This question depends upon the construction of the words 'in the absence of a contract to the contrary' in Section 82 of the Transfer of Property Act. Having regard to the principle upon which the equitable doctrine of contribution is based, as illustrated in the English authorities to which our attention has been called, it seems clear that an agreement binding only as between the mortgagors is not a 'contract to the contrary' within the meaning of the section, and that these words were intended to apply to contracts between mortgagor and mortgagee--contracts, for example, under which some of the mortgaged properties were to be liable in the first instance and others were only to be liable in the event of the security of the properties liable in the first instance being insufficient.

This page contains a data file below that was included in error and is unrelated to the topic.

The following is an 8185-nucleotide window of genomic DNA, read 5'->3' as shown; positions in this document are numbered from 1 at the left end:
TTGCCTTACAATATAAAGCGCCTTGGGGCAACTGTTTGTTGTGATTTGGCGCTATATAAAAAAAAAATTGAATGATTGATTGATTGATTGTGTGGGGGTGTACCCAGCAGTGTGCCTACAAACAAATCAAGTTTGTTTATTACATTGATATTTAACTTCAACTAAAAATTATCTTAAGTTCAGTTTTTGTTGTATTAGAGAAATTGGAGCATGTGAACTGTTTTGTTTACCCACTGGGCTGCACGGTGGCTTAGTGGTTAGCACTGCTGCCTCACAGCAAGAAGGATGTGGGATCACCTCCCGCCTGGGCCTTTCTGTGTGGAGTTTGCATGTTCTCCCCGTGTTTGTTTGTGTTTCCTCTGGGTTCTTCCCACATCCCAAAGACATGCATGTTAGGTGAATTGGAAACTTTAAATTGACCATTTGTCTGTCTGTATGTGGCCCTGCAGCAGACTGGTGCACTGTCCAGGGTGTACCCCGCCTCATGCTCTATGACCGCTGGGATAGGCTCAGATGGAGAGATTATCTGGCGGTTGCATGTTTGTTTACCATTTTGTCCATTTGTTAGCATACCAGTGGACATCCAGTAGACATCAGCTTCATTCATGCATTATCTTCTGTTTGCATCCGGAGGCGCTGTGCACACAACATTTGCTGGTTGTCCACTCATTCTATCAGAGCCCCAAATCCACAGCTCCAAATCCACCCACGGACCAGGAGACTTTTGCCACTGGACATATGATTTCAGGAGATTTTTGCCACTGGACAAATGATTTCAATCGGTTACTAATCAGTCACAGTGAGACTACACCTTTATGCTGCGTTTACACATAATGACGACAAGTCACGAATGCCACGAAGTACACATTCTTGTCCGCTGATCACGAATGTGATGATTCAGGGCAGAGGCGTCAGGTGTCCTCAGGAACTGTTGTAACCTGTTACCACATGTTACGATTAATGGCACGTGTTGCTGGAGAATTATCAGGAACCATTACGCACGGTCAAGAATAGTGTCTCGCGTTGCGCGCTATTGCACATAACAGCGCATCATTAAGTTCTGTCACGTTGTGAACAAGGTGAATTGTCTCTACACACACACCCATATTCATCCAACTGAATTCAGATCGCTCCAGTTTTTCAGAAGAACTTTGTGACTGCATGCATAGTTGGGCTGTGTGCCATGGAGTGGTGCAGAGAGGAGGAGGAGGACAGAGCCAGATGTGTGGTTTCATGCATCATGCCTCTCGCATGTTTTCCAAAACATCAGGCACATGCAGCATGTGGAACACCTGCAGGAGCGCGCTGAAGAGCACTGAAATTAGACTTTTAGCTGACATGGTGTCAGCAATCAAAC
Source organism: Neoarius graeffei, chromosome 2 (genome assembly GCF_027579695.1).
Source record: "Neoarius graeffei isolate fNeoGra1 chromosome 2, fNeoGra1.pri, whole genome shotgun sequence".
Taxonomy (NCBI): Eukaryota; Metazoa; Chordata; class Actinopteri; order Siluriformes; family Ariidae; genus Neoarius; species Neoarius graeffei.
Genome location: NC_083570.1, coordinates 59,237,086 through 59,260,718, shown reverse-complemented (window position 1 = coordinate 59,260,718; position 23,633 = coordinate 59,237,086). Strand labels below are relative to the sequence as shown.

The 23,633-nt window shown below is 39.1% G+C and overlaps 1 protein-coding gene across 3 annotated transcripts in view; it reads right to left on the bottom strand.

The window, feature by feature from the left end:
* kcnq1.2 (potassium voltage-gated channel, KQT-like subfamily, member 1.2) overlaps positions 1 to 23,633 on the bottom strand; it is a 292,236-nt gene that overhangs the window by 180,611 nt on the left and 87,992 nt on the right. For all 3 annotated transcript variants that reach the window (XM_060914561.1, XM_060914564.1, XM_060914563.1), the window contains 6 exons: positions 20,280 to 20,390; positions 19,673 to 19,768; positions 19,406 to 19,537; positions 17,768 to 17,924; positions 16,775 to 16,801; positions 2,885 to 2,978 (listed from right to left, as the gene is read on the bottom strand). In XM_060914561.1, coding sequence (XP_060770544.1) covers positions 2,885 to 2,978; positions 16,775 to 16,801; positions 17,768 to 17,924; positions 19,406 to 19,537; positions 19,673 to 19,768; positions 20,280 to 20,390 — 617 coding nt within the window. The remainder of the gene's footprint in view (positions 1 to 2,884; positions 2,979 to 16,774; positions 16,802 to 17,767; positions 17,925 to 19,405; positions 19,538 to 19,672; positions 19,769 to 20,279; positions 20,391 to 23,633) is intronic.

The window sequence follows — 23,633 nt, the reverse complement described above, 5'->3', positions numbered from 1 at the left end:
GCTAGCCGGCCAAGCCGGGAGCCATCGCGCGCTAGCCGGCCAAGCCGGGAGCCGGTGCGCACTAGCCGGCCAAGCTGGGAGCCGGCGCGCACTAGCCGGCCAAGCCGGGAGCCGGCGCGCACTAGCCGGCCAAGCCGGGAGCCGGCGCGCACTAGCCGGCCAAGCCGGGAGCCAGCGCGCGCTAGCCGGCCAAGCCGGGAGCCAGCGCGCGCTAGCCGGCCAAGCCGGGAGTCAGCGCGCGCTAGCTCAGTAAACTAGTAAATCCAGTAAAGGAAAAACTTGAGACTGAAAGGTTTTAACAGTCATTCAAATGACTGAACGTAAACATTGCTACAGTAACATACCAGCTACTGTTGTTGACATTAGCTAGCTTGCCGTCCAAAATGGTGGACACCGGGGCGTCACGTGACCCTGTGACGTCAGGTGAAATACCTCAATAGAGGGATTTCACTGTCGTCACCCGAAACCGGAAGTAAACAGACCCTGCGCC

In the present case the contract which, it is contended, is a 'contract to the contrary' which prevents the application of the doctrine of rateable distribution, was nothing more than a partition amongst the coparceners of an undivided Hindu family. The proportionate liability of the members of the family inter se for the amount of the mortgage debt existed apart from any express contract which they may have chosen to make. The contract as between the parties, the owners of the equity of redemption, is of course binding, but it is Hot a contract which binds their assigns. Assuming that the plaintiff took with notice of this contract, inasmuch as such a contract does not run with the land at law, he is not bound by it in equity by reason of the fact that he took with notice. (See Austerbery v. Corporation of Oldharn (1885) L.R. 29 Ch. D. 750. In our opinion there was no contract to the contrary within the meaning of Section 82, and the plaintiff is entitled to rateable contribution.